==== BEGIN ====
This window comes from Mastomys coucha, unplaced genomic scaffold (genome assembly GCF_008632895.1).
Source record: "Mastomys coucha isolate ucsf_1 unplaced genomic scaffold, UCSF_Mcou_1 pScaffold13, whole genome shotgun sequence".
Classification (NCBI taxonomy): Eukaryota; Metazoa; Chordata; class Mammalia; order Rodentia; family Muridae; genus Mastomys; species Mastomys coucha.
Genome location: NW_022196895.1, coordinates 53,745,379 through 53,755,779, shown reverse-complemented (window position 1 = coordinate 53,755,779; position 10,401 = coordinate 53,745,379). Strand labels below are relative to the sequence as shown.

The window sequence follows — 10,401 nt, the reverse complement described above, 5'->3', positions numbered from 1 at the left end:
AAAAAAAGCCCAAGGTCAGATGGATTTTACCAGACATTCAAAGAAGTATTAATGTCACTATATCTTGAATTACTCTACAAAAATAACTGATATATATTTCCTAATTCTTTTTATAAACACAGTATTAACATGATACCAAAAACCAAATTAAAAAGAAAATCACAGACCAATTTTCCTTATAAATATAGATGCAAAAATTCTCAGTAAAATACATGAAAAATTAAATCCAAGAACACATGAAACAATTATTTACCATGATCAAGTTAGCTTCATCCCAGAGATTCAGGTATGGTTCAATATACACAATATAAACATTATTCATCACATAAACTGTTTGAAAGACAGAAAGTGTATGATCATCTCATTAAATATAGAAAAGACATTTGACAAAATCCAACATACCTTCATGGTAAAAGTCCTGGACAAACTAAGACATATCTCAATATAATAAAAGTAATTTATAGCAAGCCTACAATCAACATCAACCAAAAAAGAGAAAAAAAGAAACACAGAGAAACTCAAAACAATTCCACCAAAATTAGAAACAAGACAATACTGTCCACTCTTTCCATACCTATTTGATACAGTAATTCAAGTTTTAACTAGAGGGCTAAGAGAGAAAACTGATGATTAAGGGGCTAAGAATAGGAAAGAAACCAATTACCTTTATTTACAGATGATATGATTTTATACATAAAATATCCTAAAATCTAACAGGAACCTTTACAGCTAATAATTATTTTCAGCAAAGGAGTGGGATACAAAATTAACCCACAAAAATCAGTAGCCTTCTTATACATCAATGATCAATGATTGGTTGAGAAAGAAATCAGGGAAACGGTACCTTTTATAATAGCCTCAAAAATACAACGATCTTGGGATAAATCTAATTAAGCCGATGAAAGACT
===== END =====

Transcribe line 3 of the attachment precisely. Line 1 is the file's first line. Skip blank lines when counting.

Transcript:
Classification (NCBI taxonomy): Eukaryota; Metazoa; Chordata; class Mammalia; order Rodentia; family Muridae; genus Mastomys; species Mastomys coucha.